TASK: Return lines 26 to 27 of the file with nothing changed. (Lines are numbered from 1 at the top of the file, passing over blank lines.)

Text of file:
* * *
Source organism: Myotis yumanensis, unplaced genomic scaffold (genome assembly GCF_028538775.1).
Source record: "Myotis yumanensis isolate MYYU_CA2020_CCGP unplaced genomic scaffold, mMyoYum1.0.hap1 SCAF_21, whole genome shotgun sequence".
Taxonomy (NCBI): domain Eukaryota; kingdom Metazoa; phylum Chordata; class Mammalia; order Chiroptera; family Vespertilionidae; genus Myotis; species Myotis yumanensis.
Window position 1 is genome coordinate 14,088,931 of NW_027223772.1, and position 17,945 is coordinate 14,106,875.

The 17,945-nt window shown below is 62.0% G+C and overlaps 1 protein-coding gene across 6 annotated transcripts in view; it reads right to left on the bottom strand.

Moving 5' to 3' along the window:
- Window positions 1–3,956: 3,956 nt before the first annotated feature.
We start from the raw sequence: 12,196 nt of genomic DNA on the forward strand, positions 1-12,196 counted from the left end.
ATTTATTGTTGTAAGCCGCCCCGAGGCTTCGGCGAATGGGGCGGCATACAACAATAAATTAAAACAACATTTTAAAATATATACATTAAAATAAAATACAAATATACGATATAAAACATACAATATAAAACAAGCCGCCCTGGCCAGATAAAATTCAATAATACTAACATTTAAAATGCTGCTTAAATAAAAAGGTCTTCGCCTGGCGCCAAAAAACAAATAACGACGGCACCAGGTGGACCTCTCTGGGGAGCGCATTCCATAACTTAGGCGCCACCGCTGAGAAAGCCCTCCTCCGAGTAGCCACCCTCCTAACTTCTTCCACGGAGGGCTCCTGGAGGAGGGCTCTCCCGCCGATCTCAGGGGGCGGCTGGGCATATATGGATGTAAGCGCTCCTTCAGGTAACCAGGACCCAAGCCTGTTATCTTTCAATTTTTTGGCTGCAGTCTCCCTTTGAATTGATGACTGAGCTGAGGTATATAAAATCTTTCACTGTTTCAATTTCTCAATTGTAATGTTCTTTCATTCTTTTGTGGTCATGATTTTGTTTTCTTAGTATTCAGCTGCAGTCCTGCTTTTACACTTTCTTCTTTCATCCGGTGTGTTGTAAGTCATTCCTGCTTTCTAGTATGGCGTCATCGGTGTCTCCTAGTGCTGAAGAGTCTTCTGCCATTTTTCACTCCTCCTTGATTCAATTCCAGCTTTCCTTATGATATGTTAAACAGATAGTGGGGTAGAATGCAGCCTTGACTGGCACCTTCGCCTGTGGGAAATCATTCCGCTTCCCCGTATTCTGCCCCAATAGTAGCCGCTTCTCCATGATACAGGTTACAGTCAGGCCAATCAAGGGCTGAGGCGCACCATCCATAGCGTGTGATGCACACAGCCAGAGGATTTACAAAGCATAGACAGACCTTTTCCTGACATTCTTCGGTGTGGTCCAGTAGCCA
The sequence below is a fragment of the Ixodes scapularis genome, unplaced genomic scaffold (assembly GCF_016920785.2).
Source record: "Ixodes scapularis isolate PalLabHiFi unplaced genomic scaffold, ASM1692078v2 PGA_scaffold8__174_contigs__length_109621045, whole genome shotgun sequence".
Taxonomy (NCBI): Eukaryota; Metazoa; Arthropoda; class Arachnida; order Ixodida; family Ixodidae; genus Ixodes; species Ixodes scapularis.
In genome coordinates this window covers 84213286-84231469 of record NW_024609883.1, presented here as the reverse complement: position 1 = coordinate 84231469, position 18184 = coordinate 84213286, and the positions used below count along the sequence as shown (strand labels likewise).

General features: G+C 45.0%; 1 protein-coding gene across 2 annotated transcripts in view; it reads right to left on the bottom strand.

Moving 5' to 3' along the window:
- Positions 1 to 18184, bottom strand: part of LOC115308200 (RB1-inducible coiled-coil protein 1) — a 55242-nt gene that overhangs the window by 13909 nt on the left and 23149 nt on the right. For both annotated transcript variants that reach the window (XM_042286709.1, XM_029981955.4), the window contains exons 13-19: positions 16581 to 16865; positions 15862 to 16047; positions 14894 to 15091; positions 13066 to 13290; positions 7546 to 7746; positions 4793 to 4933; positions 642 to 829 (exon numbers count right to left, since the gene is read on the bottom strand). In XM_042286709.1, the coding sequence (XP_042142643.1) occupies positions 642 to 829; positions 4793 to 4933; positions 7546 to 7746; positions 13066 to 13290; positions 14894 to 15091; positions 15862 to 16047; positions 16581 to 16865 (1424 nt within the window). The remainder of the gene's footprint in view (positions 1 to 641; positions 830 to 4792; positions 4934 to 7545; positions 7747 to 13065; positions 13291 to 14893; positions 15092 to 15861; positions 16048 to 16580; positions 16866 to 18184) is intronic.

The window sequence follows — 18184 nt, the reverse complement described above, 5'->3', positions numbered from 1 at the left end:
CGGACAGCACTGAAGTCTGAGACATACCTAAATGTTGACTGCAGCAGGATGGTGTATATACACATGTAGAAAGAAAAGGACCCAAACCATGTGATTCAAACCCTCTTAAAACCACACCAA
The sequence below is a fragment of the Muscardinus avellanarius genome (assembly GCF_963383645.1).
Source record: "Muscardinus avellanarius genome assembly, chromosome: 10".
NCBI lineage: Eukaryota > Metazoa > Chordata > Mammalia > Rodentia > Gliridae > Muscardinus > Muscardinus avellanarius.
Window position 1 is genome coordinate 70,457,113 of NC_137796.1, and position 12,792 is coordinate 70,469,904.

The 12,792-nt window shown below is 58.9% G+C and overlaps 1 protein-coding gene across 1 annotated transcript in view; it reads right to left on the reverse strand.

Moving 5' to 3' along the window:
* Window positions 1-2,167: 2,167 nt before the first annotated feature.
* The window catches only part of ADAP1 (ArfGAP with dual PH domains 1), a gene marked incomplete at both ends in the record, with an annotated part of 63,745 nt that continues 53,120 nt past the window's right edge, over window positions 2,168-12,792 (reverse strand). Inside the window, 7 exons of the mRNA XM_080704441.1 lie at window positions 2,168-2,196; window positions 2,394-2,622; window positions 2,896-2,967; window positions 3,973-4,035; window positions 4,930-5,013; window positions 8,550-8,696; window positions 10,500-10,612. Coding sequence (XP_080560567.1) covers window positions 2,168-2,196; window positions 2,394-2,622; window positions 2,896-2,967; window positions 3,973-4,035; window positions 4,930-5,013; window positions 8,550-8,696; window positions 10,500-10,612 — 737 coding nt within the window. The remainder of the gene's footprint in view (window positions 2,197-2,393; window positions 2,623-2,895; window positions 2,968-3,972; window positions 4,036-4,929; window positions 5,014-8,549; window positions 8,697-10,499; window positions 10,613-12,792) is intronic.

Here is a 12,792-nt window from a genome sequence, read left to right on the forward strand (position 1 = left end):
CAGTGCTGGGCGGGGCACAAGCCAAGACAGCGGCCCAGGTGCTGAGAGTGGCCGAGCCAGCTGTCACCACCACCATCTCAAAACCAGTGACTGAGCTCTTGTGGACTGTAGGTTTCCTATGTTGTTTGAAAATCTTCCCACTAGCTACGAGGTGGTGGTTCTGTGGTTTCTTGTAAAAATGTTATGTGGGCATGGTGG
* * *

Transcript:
* The window catches only part of ADAP1 (ArfGAP with dual PH domains 1), a gene marked incomplete at both ends in the record, with an annotated part of 63,745 nt that continues 53,120 nt past the window's right edge, over window positions 2,168-12,792 (reverse strand). Inside the window, 7 exons of the mRNA XM_080704441.1 lie at window positions 2,168-2,196; window positions 2,394-2,622; window positions 2,896-2,967; window positions 3,973-4,035; window positions 4,930-5,013; window positions 8,550-8,696; window positions 10,500-10,612. Coding sequence (XP_080560567.1) covers window positions 2,168-2,196; window positions 2,394-2,622; window positions 2,896-2,967; window positions 3,973-4,035; window positions 4,930-5,013; window positions 8,550-8,696; window positions 10,500-10,612 — 737 coding nt within the window. The remainder of the gene's footprint in view (window positions 2,197-2,393; window positions 2,623-2,895; window positions 2,968-3,972; window positions 4,036-4,929; window positions 5,014-8,549; window positions 8,697-10,499; window positions 10,613-12,792) is intronic.

Here is a 12,792-nt window from a genome sequence, read left to right on the forward strand (position 1 = left end):